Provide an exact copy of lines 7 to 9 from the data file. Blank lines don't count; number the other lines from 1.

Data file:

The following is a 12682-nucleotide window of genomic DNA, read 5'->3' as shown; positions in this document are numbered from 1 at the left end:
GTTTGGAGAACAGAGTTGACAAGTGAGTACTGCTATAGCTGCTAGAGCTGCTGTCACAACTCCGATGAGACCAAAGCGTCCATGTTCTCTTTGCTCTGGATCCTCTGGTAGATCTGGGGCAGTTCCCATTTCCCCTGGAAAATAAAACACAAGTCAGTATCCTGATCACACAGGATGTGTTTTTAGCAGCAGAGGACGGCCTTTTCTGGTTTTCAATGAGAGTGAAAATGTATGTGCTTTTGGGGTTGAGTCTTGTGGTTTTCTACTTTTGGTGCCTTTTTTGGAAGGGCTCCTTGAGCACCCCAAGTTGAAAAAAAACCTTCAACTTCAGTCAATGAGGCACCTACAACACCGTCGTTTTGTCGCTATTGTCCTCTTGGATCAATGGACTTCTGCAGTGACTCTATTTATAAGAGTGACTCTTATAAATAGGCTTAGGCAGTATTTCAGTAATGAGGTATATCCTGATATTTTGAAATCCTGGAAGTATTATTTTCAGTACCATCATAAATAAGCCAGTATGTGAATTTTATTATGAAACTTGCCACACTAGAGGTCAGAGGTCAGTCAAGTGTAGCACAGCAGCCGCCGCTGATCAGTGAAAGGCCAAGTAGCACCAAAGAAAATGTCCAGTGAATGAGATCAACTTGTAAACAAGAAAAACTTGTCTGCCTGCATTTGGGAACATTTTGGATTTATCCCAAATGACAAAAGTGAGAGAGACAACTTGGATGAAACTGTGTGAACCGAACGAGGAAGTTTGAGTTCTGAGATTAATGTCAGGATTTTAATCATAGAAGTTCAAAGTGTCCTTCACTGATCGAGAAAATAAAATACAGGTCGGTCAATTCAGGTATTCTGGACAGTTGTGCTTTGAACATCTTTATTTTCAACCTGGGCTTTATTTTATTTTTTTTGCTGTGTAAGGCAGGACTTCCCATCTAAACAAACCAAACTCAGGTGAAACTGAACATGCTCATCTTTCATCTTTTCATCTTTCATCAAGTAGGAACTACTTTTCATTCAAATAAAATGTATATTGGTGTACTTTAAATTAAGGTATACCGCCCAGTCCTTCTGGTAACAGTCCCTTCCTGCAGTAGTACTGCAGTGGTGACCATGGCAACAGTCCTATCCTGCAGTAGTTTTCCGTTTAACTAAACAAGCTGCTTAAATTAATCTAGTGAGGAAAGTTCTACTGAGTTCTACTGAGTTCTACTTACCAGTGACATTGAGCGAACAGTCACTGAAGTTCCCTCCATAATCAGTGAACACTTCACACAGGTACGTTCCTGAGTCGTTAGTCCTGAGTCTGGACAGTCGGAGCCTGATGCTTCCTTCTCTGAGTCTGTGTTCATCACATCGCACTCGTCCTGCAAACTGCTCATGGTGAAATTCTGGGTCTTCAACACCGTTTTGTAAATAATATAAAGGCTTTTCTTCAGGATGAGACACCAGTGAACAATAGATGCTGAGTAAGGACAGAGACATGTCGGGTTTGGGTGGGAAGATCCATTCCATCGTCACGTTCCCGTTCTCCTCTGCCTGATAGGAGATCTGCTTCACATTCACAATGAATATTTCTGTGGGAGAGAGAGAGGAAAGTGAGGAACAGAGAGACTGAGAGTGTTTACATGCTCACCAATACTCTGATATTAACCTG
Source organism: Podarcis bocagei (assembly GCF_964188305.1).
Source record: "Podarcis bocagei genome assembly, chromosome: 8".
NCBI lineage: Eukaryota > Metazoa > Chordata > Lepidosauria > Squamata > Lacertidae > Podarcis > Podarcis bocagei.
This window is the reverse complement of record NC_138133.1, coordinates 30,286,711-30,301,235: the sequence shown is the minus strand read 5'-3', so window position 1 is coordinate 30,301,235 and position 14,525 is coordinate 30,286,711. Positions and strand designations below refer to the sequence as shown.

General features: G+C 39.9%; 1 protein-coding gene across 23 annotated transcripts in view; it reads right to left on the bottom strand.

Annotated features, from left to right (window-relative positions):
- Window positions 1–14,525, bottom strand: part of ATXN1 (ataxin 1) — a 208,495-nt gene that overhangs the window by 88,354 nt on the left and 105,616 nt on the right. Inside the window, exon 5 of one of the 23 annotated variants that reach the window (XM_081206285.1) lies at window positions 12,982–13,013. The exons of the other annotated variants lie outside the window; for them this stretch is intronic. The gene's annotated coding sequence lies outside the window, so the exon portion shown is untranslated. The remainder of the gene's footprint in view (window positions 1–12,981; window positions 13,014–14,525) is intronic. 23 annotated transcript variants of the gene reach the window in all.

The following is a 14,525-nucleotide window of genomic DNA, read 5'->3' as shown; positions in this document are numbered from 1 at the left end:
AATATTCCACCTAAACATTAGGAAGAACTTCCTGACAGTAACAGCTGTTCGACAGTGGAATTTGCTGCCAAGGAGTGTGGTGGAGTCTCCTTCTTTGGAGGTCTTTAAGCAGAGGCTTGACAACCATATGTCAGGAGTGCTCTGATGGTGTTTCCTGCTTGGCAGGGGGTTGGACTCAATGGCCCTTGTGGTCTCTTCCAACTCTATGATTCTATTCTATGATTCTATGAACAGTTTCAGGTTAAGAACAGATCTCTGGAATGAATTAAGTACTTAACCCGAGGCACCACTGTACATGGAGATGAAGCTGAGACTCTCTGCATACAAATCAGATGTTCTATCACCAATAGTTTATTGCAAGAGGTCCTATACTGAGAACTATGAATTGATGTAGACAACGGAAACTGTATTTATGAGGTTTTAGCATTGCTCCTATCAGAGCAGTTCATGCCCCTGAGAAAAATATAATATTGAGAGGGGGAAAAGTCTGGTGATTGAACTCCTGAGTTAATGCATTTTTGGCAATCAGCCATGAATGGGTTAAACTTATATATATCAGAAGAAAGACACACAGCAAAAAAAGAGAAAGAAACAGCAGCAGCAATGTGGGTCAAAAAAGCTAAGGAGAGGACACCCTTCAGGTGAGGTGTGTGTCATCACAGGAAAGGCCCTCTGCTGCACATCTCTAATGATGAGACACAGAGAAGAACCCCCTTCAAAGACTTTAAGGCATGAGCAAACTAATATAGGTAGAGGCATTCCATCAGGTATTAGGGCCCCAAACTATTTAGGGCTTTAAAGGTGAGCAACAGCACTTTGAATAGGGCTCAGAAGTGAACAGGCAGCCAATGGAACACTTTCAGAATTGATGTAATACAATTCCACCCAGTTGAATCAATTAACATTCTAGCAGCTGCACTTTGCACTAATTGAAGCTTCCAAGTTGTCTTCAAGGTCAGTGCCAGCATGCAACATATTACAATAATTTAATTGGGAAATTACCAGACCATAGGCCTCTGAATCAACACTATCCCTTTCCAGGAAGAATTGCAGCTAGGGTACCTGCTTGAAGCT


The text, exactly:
General features: G+C 39.9%; 1 protein-coding gene across 23 annotated transcripts in view; it reads right to left on the bottom strand.

Annotated features, from left to right (window-relative positions):
- Window positions 1–14,525, bottom strand: part of ATXN1 (ataxin 1) — a 208,495-nt gene that overhangs the window by 88,354 nt on the left and 105,616 nt on the right. Inside the window, exon 5 of one of the 23 annotated variants that reach the window (XM_081206285.1) lies at window positions 12,982–13,013. The exons of the other annotated variants lie outside the window; for them this stretch is intronic. The gene's annotated coding sequence lies outside the window, so the exon portion shown is untranslated. The remainder of the gene's footprint in view (window positions 1–12,981; window positions 13,014–14,525) is intronic. 23 annotated transcript variants of the gene reach the window in all.